Regional variations in the hilts have been noted: Balkan yatagans tend to have larger ears and are often of bone or ivory, whilst Anatolian yatagans characteristically have smaller ears which are more often made of horn or silver.Sophisticated artwork on both the hilt and the blade can be seen on many yatagans displayed today, indicating considerable symbolic value.Having no guard, the yatagan fitted closely into the top of the scabbard; this was customarily worn thrust into a waist sash, retained by hook.
The more ornate examples were often worn as a status symbol by civilians, as well as military men, much in the way smallswords were worn in 18th century Western Europe.
Occasionally blades were cut down from broadswords or cavalry swords, but in general the forward-curving single-edged blade was used.
Verses in gold or silver are often laid along the blade.
Silver hilts mounted with filigree and coral, for example, are associated with Turkish Yataghans; many of these are dated around 1800, although it wasn't uncommon for the blades to be dated much earlier.
) is a type of Ottoman knife or short sabre used from the mid-16th to late 19th centuries.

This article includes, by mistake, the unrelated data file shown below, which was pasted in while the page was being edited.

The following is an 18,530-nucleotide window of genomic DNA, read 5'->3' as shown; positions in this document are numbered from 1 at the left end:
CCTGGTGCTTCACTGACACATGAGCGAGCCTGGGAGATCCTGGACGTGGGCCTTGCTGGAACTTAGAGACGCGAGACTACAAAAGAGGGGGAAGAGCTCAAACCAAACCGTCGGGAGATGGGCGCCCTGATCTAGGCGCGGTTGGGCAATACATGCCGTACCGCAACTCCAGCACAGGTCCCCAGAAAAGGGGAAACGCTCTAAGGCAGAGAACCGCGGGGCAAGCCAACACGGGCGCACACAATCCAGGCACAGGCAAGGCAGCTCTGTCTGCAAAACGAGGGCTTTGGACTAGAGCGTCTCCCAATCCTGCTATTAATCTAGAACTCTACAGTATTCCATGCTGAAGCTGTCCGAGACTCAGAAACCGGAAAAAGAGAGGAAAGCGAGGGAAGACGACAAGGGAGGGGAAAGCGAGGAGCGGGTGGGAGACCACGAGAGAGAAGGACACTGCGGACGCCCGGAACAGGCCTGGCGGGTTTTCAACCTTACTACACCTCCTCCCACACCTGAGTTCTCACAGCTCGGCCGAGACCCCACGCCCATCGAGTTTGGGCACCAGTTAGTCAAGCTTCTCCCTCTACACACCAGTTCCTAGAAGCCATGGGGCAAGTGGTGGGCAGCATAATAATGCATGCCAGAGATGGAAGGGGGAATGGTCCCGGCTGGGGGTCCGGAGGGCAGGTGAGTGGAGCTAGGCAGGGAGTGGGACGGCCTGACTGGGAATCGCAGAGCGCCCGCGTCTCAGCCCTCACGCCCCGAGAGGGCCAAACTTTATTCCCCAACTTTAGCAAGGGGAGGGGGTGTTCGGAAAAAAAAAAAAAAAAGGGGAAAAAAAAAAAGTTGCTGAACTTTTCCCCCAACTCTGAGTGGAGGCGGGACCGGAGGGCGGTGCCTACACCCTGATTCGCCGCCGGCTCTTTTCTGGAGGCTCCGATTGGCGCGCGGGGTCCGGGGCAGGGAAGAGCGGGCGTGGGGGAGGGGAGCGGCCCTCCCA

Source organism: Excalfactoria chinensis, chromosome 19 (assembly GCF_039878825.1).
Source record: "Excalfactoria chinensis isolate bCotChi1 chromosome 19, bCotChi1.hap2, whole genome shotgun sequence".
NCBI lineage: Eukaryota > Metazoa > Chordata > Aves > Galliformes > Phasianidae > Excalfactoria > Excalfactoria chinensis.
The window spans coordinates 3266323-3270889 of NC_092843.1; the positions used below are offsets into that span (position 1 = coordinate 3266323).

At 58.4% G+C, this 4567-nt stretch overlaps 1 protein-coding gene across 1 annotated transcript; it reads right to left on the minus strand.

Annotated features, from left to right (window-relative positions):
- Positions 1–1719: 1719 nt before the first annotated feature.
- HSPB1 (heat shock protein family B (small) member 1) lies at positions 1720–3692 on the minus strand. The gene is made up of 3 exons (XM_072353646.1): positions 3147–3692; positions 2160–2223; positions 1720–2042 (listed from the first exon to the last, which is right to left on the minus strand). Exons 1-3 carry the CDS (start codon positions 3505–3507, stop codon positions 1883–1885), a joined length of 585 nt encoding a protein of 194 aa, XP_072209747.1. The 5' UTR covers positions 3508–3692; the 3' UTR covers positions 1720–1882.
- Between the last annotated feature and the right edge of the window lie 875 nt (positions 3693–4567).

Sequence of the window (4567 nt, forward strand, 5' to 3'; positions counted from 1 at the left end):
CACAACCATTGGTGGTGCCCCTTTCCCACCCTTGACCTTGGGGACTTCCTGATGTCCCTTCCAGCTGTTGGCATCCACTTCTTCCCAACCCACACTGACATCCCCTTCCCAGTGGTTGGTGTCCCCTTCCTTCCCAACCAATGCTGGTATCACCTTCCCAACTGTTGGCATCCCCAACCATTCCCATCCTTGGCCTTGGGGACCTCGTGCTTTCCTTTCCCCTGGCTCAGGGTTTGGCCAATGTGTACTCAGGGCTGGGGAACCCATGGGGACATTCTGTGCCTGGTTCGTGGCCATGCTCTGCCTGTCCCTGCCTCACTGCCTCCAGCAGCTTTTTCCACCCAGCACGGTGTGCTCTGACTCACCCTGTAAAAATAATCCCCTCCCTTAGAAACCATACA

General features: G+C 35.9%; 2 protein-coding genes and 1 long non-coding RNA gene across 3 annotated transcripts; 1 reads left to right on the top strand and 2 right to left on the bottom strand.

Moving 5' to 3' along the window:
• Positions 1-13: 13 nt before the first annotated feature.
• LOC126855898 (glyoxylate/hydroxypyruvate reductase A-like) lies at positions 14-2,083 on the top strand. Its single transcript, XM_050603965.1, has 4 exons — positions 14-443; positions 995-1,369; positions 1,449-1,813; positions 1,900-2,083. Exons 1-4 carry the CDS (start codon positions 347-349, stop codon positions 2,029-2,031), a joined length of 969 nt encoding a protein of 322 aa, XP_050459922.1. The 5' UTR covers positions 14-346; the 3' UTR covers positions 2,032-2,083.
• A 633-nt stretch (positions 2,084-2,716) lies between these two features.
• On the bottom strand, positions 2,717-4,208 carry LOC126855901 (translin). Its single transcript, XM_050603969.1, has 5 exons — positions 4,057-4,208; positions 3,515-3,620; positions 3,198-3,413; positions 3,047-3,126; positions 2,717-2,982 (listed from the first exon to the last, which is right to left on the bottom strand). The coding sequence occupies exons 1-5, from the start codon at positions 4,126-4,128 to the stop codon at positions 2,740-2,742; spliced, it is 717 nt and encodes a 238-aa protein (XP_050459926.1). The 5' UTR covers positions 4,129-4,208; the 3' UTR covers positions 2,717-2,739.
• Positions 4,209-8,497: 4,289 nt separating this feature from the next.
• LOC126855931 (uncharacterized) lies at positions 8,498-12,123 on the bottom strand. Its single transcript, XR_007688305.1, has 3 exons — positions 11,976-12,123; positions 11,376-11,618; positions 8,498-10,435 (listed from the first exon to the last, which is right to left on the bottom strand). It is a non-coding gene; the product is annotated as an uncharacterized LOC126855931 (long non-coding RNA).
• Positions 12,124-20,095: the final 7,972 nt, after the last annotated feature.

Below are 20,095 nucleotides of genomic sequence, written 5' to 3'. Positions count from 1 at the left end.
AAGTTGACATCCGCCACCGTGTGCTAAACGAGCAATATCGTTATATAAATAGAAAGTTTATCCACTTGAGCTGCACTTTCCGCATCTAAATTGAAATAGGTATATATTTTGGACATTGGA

The yatagan was extensively used in Ottoman Turkey and in areas under immediate Ottoman influence, such as the Balkans and the Caucasus.
Yatagans consist of a single-edged blade with a marked forward curve and a hilt formed of two grip plaques attached through the tang, the end of the hilt being shaped like large ears.
The gap between the grips is covered by a metal strap, which is often decorated.
The blade varies from 60 to 80 cm in length and is curved forward (like the Iberian falcata, or Greek kopis), sometimes reclining backwards again towards the very end.
This blade form is often referred to as being 'recurved.' While the back of the blade is made of softer steel, the sharp edge is made of hard, tempered steel for durability.
The hilt has no guard; 'bolsters' of metal connect the grips to the shoulder of the blade.